During the first nine months of the year, LaGuardia, Newark, and JFK have maintained the worst record for on-time arrivals among the 31 major U.S. air hubs, according to the FAA. And because so many flights pass through these hubs, nearly three-quarters of all delays in the U.S. could be traced to a problem in New York. The line of planes waiting to land at LaGuardia Airport can sometimes stretch unbroken in the sky for 40 miles, according to one air traffic controller, who tells the AP, "All we can do is take them and space them out as close as FAA rules allow. It's not like you can put more aircraft in there. That's it. We're just maxed out."

There have been small improvements in on-time arrivals at the three airports, but that's partly due to the fewer number of flights during the recession. Through September 20th, about 66 percent of the arrivals at LaGuardia have been on time, up from 58.6 percent during the same period a year ago. Newark's on-time arrival rate bucked up from 60.8 percent to 64.1 percent, and JFK's improved from 66.8 percent to 71.4 percent. But there's still such heavy traffic during peak times that planes take off and land every 40 to 50 seconds at LaGuardia, and sometimes controllers can't keep up: "One guy just can't talk that fast," controller and union rep Dean Iacopelli says.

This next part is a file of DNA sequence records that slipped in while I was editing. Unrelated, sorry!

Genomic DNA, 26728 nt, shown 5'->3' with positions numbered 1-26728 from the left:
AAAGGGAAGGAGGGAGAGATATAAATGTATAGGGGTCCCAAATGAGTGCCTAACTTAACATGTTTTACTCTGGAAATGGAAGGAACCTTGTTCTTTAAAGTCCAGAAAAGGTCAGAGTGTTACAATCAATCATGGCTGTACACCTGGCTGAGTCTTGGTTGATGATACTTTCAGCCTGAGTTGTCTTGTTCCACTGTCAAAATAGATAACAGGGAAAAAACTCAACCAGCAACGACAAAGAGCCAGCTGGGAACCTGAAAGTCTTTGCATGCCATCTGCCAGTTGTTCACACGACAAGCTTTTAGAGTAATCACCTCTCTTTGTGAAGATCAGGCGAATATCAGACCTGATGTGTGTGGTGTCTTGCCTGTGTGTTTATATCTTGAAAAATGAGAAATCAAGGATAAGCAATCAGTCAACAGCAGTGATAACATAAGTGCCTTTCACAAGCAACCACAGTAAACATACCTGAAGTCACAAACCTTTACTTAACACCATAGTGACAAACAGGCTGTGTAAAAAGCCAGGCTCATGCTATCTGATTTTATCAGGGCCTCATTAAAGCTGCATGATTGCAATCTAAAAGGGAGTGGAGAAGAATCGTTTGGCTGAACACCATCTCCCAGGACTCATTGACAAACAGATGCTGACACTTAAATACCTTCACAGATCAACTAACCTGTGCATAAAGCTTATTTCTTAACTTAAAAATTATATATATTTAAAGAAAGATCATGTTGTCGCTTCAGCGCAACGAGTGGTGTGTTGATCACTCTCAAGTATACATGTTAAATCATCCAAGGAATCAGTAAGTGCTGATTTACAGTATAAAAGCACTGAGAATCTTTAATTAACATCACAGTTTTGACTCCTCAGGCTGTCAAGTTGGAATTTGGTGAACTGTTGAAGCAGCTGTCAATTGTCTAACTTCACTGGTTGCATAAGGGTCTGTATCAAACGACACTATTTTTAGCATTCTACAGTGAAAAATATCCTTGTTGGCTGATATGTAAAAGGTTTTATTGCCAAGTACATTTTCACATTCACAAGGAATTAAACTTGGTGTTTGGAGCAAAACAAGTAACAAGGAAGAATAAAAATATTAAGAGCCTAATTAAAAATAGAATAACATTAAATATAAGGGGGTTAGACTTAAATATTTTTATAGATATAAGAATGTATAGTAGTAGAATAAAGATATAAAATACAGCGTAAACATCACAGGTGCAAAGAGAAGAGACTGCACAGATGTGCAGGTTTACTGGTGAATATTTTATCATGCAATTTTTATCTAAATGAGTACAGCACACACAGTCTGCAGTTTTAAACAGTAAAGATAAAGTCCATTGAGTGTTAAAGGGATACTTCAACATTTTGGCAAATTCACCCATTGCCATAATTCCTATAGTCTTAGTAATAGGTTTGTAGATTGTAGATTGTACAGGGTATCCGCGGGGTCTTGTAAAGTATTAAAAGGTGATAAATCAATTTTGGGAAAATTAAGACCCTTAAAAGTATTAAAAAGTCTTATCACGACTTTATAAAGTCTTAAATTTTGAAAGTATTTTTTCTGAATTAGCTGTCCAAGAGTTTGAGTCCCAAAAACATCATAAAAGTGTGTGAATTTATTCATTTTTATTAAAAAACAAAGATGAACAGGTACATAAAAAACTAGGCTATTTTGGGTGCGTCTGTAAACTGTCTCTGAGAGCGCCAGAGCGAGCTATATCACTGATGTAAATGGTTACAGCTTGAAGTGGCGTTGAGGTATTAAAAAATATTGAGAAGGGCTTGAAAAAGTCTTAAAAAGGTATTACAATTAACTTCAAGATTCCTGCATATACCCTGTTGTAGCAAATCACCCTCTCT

The FAA has proposed a $35 billion plan to modernize its air traffic control system, but the high cost has kept it on the back burner. (A computer glitch caused widespread nationwide delays last week.) And delays at JFK are expected to worsen while the Port Authority resurfaces the main runway in the coming months. "I'm a believer that sometimes it's worth it to take the pain in a short dose, and get it over with," said Susan Baer, the Port Authority's aviation director.